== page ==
corduroys & GIS stats

I’ve always wanted the fat corduroys that they sell in the men’s section but not in women’s sizes for whatever reason. In high school, my bestie G and I had a green pair that we found at goodwill, LOVED, and shared à la sisterhood of the traveling pants. I’m pretty sure they were a men’s size because they were so big we had to roll up the bottoms and cinch the waist so they wouldn’t be around our feet by salsa break (passing period).

“You get them Tuesday, I wear them Wednesday, then we switch.” Did they ever get washed? That’s to be decided….

Today is a glasses and corduroys day! Happy Friday!

Our company’s virtual office (VO) has a blog which I honestly didn’t know about until they posted a cool study about who uses GIS. And because I love data, I’d love to share them with you. 

For those of you unfamiliar with GIS, it refers to Geographical Information Systems. Basically, data that is geo-referenced. My data is generally well locations with data tables attached to them. Each well might have info about aquifer formation, transmissivity, water quality, ownership, name, regulatory information, etc. GIS is especially cool because you can overlay multitudes of information to extract other information. 

So…Of the people who use GIS, it’s mostly an interdisciplinary tool not a career path. As in, I am an engineer, and I use it adeptly in my everyday work-life instead of going to a GIS specialist. Scientists (geologists, biologists) use it, CAD folks use it, project managers use it–what a universal tool!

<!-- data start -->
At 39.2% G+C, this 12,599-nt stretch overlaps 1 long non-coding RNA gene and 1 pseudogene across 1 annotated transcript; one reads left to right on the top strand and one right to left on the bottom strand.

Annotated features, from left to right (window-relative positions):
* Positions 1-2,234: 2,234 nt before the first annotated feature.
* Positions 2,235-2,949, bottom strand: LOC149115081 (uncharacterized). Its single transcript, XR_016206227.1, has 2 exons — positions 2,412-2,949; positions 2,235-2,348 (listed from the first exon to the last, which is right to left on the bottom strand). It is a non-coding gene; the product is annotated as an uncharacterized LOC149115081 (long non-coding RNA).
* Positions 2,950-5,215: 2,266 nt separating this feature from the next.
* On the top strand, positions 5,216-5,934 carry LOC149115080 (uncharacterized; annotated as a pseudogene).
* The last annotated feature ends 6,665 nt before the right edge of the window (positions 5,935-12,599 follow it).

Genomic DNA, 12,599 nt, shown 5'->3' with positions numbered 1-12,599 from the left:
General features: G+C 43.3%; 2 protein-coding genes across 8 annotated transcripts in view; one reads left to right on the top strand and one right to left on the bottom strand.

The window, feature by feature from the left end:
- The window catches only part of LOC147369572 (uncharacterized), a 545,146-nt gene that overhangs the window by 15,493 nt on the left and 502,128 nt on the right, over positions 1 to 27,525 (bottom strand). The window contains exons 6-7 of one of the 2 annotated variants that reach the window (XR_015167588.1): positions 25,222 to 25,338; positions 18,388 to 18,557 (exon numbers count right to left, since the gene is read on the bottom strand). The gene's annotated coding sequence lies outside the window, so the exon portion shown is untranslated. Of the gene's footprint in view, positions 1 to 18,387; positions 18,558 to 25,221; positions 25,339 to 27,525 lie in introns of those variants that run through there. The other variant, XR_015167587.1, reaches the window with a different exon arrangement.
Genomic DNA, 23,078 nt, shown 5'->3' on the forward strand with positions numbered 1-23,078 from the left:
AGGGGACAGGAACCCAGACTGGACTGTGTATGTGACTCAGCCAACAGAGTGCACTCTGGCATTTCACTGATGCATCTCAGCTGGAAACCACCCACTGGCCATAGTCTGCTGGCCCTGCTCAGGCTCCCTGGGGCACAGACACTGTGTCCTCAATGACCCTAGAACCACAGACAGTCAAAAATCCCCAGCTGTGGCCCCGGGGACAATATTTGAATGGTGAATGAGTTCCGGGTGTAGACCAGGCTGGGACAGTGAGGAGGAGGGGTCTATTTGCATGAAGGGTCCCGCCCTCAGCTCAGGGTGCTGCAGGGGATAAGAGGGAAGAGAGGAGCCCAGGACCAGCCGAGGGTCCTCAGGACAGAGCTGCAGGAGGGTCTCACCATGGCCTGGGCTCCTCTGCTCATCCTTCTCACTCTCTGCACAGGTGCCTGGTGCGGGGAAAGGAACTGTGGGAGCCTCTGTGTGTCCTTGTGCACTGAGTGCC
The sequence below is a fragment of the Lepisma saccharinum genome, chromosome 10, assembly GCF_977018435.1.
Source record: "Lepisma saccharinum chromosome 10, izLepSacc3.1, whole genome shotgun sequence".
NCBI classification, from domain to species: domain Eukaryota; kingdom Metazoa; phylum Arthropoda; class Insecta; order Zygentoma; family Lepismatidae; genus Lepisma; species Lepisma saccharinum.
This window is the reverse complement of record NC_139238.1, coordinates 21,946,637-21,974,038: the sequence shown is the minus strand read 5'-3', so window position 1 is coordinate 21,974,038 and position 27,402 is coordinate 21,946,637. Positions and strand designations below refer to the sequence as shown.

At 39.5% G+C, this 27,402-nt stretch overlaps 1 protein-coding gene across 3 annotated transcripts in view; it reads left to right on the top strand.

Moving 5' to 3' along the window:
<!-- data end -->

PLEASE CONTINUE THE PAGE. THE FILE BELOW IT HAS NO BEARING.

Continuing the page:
I wish I could give credit to who did the study, but it’s not link-able unless you have a company login. It was published 10/28/2016 internally.

From her summary paragraph which speaks for itself:

“The job of the GIS Professional is perhaps moving toward more GIS infrastructure—whereby you need to enable the end user to share geographic data in the most efficient manner possible. While the GIS Profession is absolutely growing, the need for the tool is outpacing the need for the professional as a whole. Technologists who are embedded with market and domain expertise in their respective market are using it as an invaluable tool on their projects. It’s becoming a way that we deliver data and information to our clients and stakeholders—it ubiquitous. “

One of the coolest problems I solved in grad school with GIS was building a system to show where the fastest hospital was located….so basically, google maps. It takes your current location, information about highways and their speed limits and traffic, and assigns weights to each of the factors associated with your travel to the hospital. Then builds a map.


Good to know that GIS skills are applicable around the globe. Apparently the shear amount of time in the UK is thanks to heavy datasets which change daily. Transportation modelling software bounces off GIS to keep the datasets up-to-date.

If you use GIS, I recommend going to the ESRI website and subscribing to the free publications. They send you quarterly magazines that have pretty graphs and articles about the super super super cool stuff done in GIS around the globe. It’s the only magazine I read. 

Working on: Building some pretty sweet GIS maps for a city in Texas to see if the subsurface conditions are applicable to putting in an ASR system.
Reading currently: We Need to Talk About Kevin. It’s great writing but so very dark.

Leave a Mark